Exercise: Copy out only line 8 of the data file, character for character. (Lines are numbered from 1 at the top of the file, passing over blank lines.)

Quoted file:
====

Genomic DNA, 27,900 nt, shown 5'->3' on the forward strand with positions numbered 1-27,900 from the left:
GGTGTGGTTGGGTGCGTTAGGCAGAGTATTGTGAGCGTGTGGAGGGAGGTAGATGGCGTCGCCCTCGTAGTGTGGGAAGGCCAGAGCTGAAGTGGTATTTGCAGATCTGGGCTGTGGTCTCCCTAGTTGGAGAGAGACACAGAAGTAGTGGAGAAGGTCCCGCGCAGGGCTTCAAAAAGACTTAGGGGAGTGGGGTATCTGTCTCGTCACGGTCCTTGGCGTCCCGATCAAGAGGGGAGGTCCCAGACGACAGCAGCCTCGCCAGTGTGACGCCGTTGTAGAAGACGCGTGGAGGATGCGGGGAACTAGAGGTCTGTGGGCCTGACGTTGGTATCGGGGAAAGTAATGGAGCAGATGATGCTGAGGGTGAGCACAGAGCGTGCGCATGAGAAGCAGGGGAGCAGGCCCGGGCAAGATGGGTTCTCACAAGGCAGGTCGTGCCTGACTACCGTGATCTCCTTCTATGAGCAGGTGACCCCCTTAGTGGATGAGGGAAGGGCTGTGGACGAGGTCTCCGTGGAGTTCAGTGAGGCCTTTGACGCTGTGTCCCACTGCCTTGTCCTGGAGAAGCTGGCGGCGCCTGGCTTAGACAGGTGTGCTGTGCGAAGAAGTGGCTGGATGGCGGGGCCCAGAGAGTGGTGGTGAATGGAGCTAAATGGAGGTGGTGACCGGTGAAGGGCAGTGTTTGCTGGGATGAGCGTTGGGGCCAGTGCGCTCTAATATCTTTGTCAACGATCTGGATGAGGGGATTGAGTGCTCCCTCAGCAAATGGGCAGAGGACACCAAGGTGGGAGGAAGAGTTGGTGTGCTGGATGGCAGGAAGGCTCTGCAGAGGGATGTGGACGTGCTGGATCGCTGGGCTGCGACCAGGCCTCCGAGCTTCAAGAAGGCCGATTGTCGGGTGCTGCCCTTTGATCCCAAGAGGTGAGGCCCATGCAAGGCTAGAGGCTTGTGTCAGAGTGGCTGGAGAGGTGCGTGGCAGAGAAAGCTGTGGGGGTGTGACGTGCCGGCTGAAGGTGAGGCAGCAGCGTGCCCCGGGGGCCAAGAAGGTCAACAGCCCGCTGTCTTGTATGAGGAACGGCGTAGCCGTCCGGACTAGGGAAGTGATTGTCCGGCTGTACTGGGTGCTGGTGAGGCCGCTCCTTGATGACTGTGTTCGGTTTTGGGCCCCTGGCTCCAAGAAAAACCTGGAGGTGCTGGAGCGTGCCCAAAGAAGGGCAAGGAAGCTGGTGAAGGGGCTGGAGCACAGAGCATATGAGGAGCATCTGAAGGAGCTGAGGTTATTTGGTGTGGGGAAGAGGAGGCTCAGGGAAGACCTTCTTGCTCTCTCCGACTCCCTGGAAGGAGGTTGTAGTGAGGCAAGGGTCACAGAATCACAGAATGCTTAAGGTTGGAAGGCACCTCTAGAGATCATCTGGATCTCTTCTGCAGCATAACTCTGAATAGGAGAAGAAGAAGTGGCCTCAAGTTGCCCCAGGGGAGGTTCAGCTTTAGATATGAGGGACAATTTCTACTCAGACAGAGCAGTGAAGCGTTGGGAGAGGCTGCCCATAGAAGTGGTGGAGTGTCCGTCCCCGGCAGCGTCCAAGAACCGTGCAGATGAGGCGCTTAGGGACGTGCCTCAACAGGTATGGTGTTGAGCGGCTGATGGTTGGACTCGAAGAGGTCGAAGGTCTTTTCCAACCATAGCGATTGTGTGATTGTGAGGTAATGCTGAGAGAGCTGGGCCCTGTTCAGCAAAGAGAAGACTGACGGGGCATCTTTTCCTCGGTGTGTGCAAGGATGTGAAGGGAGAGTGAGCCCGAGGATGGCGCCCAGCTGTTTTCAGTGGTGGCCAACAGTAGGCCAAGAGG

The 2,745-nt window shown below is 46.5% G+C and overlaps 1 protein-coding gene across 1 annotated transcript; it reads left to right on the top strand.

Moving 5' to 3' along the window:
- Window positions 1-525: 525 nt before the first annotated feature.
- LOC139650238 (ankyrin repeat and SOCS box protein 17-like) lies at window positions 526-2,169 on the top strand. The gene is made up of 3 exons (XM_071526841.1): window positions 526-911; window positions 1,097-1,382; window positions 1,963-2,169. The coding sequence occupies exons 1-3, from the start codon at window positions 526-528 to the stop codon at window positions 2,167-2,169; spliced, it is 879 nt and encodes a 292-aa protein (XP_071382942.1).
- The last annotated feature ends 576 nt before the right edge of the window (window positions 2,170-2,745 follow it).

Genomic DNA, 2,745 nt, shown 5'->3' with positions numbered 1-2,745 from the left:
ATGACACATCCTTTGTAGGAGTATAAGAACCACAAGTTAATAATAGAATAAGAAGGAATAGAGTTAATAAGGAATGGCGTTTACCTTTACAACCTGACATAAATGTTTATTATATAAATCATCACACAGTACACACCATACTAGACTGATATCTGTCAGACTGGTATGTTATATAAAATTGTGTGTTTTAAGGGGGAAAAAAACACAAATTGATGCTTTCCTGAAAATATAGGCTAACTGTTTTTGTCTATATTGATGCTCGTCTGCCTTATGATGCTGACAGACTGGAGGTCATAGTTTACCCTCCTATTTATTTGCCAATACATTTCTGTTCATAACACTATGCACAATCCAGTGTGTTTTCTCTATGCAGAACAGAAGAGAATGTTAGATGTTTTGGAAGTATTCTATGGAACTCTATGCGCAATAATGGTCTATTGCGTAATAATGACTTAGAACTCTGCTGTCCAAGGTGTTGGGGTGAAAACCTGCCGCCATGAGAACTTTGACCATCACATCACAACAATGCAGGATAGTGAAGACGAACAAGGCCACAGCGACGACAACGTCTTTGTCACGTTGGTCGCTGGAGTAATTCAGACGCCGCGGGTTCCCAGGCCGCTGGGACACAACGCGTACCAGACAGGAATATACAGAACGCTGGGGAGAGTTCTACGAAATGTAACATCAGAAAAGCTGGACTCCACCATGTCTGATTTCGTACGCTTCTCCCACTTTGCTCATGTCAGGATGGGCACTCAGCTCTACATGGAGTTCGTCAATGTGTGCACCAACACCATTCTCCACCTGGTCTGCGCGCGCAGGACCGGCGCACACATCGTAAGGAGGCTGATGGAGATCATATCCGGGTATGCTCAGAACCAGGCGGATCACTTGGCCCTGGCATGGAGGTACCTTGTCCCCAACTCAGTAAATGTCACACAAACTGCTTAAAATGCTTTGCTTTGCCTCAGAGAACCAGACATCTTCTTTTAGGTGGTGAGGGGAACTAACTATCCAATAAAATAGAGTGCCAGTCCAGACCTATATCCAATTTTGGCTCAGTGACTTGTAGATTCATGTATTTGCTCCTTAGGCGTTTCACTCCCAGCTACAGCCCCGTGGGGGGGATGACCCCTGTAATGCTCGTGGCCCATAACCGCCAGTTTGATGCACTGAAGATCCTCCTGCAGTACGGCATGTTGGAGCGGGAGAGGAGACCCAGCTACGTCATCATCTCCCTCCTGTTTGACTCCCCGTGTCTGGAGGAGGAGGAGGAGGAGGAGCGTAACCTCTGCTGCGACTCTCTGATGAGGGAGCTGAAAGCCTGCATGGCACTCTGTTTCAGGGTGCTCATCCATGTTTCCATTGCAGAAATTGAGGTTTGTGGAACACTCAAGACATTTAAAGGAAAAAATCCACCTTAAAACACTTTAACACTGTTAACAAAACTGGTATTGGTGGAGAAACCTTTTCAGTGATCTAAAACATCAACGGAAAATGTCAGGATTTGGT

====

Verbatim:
Genomic DNA, 2,745 nt, shown 5'->3' with positions numbered 1-2,745 from the left: